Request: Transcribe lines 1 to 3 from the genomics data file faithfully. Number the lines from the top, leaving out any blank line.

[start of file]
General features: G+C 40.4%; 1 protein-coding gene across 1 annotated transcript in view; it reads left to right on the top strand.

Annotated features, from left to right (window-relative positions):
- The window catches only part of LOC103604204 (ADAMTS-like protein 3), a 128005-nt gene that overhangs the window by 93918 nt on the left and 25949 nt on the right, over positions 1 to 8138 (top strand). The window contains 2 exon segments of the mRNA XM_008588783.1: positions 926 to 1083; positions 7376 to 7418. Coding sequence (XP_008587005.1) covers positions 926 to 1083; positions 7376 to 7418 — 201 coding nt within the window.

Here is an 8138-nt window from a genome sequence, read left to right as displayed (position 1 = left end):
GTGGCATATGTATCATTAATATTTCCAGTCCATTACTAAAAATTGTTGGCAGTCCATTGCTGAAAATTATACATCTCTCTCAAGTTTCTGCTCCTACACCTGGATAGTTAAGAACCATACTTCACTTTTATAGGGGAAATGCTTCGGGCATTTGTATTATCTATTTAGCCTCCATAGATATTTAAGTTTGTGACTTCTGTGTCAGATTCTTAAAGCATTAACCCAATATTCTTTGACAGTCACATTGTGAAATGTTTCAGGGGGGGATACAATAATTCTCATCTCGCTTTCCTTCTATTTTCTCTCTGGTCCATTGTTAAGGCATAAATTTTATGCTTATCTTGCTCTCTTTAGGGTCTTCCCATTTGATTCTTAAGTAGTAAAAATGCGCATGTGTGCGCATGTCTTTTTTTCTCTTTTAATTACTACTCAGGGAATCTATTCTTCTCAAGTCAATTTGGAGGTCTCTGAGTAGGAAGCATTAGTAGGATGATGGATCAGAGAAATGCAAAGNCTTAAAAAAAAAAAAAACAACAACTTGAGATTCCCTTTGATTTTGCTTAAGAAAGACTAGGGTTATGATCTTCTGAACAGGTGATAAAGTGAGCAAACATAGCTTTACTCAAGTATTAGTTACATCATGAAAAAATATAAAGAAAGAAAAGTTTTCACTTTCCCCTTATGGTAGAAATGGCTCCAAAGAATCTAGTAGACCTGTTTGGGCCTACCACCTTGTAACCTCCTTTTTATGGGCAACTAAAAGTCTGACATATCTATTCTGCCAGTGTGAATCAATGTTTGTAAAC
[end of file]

General features: G+C 40.4%; 1 protein-coding gene across 1 annotated transcript in view; it reads left to right on the top strand.

Annotated features, from left to right (window-relative positions):
- The window catches only part of LOC103604204 (ADAMTS-like protein 3), a 128005-nt gene that overhangs the window by 93918 nt on the left and 25949 nt on the right, over positions 1 to 8138 (top strand). The window contains 2 exon segments of the mRNA XM_008588783.1: positions 926 to 1083; positions 7376 to 7418. Coding sequence (XP_008587005.1) covers positions 926 to 1083; positions 7376 to 7418 — 201 coding nt within the window.